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May
26
2018
Thunderstorm
Saturday
High 84° / Low 64°
Partly Cloudy
Sunday
High 88° / Low 66°

Government Section

  • Greene County women’s group donates CPR machine to Fire Department

    Women Making a Difference in Greene County is helping Miami Township Fire-Rescue buy a LUCAS chest compression system.

  • Support for housing’s next steps

    At Village Council’s May 7 meeting, Council gave verbal approval to the  Housing Advisory Group to move ahead with efforts to address local housing needs.

  • County, state primary races — Gould, Lopez win party nominations

    Villagers voted on May 8, Primary Election Day. According to election officials, voting ebbed and flowed throughout the day at Antioch University Midwest, with an overall turnout of 1,664 voters. For precincts in Yellow Springs and Miami Township, the total turnout was about 53 percent, compared to 22 percent county-wide. (Photo by Megan Bachman)

    Greene County residents will have a new representative joining the county Board of Commissioners in the fall, regardless of who wins the fall general election race, as incumbent Alan G. Anderson was bested in the Republican primary Tuesday, May 8, by challenger Dick Gould.

  • How will you vote on the school levy?

    Last week the News spoke to about two dozen villagers representing a cross-section of the community about how they plan to vote on the upcoming school facilities levy.

  • Candidates address opioid crisis and growth

    The opioid epidemic has hit Greene County hard, and the elected county commissioners aren’t doing enough to support those affected by addiction, according to two candidates seeking the Democratic Party nomination for county commissioner in the May 8 primary.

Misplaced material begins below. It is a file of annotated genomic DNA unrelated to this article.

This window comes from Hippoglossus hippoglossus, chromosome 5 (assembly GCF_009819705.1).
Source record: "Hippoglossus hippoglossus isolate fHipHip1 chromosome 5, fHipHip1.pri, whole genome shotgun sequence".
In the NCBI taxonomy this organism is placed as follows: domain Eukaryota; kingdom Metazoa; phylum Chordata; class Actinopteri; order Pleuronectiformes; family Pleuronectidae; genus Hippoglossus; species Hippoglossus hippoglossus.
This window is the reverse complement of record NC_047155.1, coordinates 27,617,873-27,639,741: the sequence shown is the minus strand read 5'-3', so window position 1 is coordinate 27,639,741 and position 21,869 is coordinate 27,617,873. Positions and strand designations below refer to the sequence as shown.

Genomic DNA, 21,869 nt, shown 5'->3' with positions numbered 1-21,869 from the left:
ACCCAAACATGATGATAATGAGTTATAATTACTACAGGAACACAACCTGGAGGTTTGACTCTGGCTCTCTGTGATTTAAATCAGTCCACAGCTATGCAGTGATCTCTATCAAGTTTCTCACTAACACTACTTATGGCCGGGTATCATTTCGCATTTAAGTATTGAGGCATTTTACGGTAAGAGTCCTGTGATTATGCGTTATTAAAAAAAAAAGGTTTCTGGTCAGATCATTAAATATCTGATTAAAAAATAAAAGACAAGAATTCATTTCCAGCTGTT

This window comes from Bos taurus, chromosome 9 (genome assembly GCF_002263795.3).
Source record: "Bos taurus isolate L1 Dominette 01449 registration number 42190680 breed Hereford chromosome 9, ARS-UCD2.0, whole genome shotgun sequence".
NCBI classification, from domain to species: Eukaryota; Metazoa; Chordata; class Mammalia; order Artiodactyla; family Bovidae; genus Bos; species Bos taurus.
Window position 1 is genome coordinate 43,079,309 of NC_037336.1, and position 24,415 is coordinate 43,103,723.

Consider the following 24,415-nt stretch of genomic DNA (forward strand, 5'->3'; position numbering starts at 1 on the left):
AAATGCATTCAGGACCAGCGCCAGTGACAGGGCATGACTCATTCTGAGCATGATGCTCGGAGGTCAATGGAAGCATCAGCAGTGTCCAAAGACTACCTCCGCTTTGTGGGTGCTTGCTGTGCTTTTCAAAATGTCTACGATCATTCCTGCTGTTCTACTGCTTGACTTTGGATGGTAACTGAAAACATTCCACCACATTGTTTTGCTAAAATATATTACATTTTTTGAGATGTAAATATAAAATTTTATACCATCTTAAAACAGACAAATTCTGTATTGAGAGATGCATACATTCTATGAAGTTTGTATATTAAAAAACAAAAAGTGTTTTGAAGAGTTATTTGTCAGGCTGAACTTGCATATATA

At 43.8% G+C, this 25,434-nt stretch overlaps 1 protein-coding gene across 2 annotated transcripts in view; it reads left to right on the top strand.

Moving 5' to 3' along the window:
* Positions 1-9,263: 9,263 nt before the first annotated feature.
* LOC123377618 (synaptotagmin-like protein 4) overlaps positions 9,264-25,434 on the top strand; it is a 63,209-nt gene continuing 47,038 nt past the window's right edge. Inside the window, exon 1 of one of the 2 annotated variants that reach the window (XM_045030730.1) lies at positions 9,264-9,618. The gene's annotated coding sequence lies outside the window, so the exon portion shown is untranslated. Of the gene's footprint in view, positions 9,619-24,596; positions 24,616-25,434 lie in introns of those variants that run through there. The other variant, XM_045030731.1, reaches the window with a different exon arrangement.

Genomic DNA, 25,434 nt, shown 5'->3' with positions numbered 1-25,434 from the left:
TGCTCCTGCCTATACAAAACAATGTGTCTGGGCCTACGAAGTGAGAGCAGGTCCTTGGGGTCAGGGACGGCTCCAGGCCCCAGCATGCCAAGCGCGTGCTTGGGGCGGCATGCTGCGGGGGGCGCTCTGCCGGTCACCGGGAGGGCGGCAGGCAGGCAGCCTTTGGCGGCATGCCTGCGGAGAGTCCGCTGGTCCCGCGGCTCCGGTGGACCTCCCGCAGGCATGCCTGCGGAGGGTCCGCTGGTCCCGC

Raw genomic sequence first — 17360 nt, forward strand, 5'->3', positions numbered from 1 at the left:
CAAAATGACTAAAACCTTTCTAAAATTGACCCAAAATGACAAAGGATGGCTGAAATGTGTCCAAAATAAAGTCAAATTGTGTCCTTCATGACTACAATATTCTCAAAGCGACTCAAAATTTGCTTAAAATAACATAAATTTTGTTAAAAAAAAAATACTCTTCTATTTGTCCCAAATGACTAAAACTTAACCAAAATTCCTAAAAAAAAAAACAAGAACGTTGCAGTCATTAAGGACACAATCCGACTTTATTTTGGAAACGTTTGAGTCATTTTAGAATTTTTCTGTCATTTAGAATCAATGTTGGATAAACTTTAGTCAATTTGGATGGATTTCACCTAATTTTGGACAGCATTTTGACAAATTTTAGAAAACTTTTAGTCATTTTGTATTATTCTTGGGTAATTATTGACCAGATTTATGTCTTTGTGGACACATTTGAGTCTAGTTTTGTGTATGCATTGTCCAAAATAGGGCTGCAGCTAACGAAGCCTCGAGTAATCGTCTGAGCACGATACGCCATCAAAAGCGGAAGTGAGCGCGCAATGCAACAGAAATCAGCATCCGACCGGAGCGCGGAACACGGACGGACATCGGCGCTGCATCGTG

• Villagers reject school facilities levy

    On May 8 Yellow Springs residents resoundingly voted down a ballot issue that aimed to raise $18.5 million for a new Yellow Springs High School/McKinney School facility.

  • Ohio redistricting reform on ballot

    n the battleground state of Ohio, if about half of all votes are cast for Democrat candidates and half for Republicans, then why are three-quarters of its congressional representatives Republican? Gerrymandering, say experts.

  • JSTF seeks more engagement — Few show at police outreach

    While villagers have voiced their preference for a police department that engages with the community, the community itself has only rarely participated when asked to meet individual officers.

  • Council eyes strategies for utility bill relief

    At their April 16 meeting, Village Council members heard a report on ways Village government could offer relief to local residents struggling to pay utility bills.

  • A new plan to protect local water

    Local drinking water comes from a wellfield south of town located near the water treatment plant. The area that collects water within a five-year time-of-travel to the wellfield is known as the source water protection area. The 2001 Wellhead Protection Plan identifying this area was recently updated by the Environmental Commission, with new strategies for protecting the aquifer that is the source for local drinking water. (Source: Yellow springs Wellhead Protection Plan)

    What should the Village of Yellow Springs do to protect its water supply? Stay vigilant about pollution threats, test local water more often and educate citizens to prevent groundwater pollution, according to the Environmental Commission’s recent update of a 2001 plan.

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